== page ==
Cet article a été initialement publié dans le magazine Macleans (10/04/1995)
The year was 1980 and a 25-year-old Brian Tobin badly needed advice. Grit organizers wanted Tobin, a cocky former radio disc jockey, television newscaster and provincial Liberal party operative, to run in a traditionally Tory riding on Newfoundland's west coast. Tobin feared that he was simply being wooed as election cannon fodder. But Bill Rowe - his boss while Newfoundland Liberal leader and the man he had approached for advice - convincingly argued that running for the federal seat would at least raise his profile for the next provincial election. "Well, here goes nothing," a rueful Tobin said, looking back over his shoulder as he headed for the door. Then he was gone - a forlorn figure lugging a single battered suitcase, setting out on a campaign that even his own party felt was unwinnable.
Fast-forward to last week and the UN General Assembly in New York City. It was hard to reconcile the sad image of 15 years ago with the polished, commanding figure who sat arguing before a fishery conference that Canada was justified in boldly acting to curb turbot fishing in waters outside its 200-mile territorial limit. Or with the smooth-talking spin doctor who stole the show in Canada's turbot war with the European Union (EU) through a brilliantly staged news conference in which he stood aboard a barge in the East River and dramatically displayed an illegally sized net from the Estai, the Spanish trawler that Canada seized on March 9 while it fished for turbot along the Grand Banks.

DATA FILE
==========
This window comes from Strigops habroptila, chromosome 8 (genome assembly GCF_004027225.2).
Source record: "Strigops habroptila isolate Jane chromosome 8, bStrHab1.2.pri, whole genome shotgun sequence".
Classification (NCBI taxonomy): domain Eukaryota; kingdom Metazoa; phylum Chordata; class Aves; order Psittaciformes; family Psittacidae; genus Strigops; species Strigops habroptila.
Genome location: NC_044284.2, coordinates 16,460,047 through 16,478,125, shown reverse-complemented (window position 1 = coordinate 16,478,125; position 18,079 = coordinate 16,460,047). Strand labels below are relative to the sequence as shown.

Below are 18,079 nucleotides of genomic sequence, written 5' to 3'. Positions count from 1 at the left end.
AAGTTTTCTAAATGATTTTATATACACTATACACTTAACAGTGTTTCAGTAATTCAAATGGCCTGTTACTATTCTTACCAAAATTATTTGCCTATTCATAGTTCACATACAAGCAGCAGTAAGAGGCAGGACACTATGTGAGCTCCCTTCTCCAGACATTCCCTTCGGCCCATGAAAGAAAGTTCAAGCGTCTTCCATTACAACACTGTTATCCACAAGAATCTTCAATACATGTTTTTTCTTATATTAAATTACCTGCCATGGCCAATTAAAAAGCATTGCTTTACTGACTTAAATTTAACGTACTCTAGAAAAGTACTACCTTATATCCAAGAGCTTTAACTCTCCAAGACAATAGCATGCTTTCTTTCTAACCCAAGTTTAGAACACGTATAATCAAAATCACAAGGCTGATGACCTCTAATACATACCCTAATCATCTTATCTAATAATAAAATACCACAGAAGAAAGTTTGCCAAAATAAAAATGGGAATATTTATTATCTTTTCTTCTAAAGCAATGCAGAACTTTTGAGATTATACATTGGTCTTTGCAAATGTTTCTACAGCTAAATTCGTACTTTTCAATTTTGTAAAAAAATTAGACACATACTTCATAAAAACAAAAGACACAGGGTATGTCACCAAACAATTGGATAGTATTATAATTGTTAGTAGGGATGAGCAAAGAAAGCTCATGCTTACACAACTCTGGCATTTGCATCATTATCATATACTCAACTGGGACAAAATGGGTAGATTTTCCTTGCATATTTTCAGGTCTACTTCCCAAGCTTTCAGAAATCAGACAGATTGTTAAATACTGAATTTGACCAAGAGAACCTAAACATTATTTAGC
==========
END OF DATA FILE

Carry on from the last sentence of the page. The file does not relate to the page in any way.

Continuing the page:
By week's end, all the theatrics - and the diplomatic trench work - appeared to be paying off. Canada had won new allies in the transatlantic battle - particularly in Britain, where Prime Minister John Major told the British House of Commons that "Canada is quite right to take a tough line on enforcement." And an agreement seemed at hand that would end the tense dispute sparked by Canada's determination to stop European boats from catching turbot in the sections of the Grand Banks outside Canadian waters known as the nose and tail. The pact taking shape late last week would allow for closer monitoring and enforcement of turbot catches in the contentious area outside Canada's jurisdiction. If such an agreement is reached, it would be a clear victory for the Canadian government, which maintains that foreigners are threatening the future of one of the few Atlantic fisheries still open. The chief tradeoff: a bigger share of the turbot catch for Spain, Portugal and other EU countries who argue that they have been shortchanged in quotas set by the Northwest Atlantic Fisheries Organization (NAFO).